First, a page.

My colleagues and I in the Coalition* think that to eliminate that allocation before conducting and knowing the result of the study would be irrational and the height of fiscal irresponsibility.
Whether you favor preservation or replacement of the bridge, or even if you don’t yet have an opinion, to refuse to study the available options and to entertain and weigh the merits of alternative solutions, defies common sense.
Please do not allow yourself be persuaded to join an effort to predetermine what should be done about this invaluable resource, which is arguably the most important of our three vehicular River crossings, leading as it does to the Railroad station, I-95, and the most direct route to Norwalk Hospital.
Do not predetermine the outcome.Let things take their course. Leave the allocated funds in the budget. Let the study proceed and evaluate the resulting proposals. There will be plenty of time once the study has been completed to stake out our respective positions.
It would be a tragic mistake to let a relatively few voices prevent Westport from realizing the benefits of an objective and comprehensive study.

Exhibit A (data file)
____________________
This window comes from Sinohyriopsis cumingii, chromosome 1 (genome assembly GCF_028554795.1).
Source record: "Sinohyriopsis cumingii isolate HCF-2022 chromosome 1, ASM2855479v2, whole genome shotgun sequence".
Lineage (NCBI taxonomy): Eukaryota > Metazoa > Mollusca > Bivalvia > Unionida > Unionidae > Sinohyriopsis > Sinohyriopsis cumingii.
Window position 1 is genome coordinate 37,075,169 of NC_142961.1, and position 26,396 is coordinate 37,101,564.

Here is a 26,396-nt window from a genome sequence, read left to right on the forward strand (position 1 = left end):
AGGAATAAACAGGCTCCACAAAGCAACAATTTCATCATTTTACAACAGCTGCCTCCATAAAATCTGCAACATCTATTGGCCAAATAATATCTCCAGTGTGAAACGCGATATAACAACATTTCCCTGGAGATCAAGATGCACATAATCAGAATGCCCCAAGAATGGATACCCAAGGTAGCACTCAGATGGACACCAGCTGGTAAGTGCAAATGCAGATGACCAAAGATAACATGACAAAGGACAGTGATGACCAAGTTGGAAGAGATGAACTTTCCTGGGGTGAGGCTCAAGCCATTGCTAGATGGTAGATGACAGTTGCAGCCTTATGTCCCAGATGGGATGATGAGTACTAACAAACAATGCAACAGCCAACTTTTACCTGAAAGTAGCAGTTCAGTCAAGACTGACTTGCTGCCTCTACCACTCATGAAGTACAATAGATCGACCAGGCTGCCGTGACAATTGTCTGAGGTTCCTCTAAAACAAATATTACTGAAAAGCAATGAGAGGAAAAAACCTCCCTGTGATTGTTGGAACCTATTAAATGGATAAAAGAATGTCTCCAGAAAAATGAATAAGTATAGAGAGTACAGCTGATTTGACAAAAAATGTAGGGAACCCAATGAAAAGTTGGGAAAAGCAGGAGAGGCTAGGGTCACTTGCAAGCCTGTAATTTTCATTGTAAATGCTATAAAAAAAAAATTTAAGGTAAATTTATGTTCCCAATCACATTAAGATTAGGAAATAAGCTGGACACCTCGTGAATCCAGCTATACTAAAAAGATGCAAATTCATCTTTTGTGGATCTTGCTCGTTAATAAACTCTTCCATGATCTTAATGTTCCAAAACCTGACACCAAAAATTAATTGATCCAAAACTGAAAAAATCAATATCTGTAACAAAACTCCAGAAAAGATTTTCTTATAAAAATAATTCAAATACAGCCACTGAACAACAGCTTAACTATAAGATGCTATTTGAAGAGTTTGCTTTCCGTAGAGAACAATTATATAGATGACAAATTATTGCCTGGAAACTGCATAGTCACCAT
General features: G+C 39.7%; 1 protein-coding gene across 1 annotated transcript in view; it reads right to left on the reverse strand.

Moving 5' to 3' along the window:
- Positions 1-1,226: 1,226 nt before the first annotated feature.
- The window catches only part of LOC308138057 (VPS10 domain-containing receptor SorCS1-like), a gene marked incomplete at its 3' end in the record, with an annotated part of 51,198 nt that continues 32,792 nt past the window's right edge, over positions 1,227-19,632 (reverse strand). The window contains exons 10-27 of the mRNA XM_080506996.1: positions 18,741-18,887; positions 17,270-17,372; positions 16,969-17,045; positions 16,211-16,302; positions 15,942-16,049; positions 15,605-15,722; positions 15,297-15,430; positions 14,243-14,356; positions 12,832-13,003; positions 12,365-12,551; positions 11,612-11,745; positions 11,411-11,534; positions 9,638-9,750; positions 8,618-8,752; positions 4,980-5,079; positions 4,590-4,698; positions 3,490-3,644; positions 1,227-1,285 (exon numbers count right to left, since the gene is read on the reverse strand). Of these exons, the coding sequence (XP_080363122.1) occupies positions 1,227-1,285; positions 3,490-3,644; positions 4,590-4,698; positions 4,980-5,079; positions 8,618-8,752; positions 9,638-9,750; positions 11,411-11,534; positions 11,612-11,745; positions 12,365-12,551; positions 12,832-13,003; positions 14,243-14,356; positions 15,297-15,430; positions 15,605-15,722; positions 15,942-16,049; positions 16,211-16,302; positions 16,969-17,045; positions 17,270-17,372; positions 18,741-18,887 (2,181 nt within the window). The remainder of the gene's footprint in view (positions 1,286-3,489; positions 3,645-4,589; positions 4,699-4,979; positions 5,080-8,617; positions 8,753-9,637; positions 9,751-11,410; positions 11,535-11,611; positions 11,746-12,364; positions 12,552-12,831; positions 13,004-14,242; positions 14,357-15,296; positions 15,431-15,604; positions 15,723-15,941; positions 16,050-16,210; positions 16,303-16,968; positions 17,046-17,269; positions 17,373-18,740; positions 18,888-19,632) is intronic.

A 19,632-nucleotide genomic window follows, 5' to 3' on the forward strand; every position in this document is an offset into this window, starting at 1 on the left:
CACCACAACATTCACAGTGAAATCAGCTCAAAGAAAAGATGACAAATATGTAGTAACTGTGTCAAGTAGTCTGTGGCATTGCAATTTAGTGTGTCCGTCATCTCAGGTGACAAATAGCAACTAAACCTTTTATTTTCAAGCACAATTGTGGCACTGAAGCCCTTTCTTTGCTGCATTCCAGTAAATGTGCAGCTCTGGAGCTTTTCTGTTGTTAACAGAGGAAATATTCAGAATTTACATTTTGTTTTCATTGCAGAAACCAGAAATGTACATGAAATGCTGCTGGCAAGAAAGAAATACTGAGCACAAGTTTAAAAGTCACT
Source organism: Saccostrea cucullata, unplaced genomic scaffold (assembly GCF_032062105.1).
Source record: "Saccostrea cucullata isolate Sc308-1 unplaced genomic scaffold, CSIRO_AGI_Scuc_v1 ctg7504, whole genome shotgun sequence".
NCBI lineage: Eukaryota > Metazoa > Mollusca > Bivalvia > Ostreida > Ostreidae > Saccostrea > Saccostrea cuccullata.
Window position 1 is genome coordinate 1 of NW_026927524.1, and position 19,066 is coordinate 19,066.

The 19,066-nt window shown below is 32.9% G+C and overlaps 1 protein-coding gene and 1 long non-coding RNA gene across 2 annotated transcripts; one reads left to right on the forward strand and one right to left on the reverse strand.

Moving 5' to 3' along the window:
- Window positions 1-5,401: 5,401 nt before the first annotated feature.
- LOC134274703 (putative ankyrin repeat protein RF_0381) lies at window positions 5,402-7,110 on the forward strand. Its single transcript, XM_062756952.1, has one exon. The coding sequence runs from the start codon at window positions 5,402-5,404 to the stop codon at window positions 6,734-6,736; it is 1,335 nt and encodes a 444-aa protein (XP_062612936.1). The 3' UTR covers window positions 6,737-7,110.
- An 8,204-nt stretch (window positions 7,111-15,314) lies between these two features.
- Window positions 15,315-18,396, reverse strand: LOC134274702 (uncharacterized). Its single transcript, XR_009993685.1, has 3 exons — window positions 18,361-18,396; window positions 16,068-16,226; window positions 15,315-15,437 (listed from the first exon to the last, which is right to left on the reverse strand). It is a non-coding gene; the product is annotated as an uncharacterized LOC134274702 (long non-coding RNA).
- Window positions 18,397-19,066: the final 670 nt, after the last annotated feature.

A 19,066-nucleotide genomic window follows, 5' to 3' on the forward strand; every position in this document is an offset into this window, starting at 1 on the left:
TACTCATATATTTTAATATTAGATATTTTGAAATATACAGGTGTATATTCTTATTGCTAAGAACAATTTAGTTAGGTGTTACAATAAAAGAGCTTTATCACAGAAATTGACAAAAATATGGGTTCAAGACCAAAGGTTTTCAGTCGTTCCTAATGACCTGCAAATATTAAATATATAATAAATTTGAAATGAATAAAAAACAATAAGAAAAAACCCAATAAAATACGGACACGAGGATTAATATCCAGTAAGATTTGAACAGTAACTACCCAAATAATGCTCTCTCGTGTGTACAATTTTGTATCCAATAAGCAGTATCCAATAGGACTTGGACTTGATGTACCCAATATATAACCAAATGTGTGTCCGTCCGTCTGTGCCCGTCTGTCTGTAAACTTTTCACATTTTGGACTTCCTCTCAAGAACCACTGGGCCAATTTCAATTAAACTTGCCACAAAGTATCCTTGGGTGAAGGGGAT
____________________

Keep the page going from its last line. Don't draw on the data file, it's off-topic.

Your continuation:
Lawrence P. Weisman
Coalition for Westport
* The Coalition is a group of Westport citizens, all of whom have been active in the land use prices as P&Z Commissioners, Chairs, presenters or consultants. The Coalition’s focus is on improving and educating the public about the process and commenting upon Related issues as they arise.
May 8th 2020
Letter to First Selectman Jim Marpe from the Coalition for Westport.
On behalf of the Coalition for Westport, we wish to express our appreciation for the exceptional job you and your administration have done to expeditiously and effectively move against the spread of the coronavirus. Those steps have minimized the effect of this insidious virus in our community and you should be commended.